Appeals to the innate dignity of humanity and claims about the need to treat people with dignity and respect are commonplace in a range of philosophical and public debates on everything from bioethics to the foundation of universal human rights. But although foundational appeals to human dignity are commonplace, what dignity is, and what it means to have it, remains less than clear. This raises important philosophical questions, such as: Why do human beings have dignity? Is dignity something that all humans have? Can animals have dignity? Is dignity something that can be gained and lost? Does dignity come in degrees? Most philosophical approaches to dignity are grounded in the work of Immanuel Kant. But Kant’s conception of dignity is contested by scholars. So what exactly is Kant’s conception of dignity? And how does Kant’s conception of dignity differ from alternative conceptions of dignity, such as Martha Nussbaum’s Aristotelian-inspired view? This leads to further questions, such as: Does the basis of dignity lie in our autonomy or our needs (or both)? Finally, how does the concept of dignity get used in moral, political and legal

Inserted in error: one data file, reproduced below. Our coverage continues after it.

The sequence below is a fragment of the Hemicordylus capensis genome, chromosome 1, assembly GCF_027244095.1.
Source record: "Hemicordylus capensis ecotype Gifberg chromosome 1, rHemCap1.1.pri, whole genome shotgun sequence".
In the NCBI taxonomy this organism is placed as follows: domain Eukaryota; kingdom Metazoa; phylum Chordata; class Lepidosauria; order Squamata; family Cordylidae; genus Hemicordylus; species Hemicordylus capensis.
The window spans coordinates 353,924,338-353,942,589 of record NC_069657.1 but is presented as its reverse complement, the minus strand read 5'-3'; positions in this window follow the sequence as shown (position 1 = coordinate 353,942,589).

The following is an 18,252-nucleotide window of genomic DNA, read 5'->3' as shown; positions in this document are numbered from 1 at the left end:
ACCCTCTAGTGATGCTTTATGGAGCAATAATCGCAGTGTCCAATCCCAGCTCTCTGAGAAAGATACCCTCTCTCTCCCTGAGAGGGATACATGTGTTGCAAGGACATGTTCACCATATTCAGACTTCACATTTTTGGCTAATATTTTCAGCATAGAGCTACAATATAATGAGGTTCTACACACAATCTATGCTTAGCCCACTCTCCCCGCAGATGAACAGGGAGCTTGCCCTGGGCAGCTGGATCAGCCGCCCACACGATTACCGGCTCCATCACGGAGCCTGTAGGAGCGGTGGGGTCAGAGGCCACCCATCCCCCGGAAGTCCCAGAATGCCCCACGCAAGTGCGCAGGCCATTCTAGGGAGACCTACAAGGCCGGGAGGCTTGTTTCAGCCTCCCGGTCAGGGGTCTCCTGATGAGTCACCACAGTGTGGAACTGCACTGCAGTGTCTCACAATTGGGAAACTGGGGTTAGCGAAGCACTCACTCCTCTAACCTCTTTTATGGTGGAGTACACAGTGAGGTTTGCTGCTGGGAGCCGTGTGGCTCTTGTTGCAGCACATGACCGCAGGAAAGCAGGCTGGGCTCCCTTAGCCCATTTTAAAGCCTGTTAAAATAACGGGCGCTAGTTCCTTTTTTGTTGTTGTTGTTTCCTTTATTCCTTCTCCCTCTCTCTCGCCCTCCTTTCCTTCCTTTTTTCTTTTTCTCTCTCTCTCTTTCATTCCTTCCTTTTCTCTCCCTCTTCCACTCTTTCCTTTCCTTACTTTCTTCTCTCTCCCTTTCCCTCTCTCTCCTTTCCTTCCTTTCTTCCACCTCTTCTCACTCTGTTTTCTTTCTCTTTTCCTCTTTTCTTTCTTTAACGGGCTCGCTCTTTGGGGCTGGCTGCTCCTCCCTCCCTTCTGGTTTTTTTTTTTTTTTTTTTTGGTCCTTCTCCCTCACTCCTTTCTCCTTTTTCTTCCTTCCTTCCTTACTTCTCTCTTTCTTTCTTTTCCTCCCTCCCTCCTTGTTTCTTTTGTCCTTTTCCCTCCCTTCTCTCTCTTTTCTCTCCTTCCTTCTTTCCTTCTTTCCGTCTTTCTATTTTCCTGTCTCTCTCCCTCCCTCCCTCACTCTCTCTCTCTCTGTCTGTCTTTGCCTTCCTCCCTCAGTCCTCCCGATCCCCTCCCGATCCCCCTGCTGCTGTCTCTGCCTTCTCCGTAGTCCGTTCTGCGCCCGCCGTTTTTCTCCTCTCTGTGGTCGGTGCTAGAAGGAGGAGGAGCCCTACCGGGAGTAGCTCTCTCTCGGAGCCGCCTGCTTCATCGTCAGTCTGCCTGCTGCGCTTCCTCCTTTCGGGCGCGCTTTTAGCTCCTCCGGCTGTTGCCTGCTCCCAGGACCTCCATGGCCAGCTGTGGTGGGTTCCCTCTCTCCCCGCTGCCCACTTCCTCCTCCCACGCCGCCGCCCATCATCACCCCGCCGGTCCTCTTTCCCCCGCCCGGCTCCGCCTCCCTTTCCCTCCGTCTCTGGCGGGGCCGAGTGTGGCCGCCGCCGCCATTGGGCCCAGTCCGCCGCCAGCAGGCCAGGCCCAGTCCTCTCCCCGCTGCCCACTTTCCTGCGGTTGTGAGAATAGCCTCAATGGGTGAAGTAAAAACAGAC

debates, such as in bioethics?
These and other important questions will be explored in a two day conference on Dignity to be held at Macquarie University on November 21 and 22, 2013.
Attendance is free, but numbers are limited. If you would like to register your interest in attending the conference, then please email Paul.Formosa@mg.edu.au.
- Marcus Düwell – Utrecht University
- Paul Formosa – Macquarie University
- Samuel Kerstein – University of Maryland, College Park
- Catriona Mackenzie – Macquarie University
- Sarah Clark Miller – Penn State University
- Doris Schroeder – University of Central Lancashire
- Oliver Sensen – Tulane University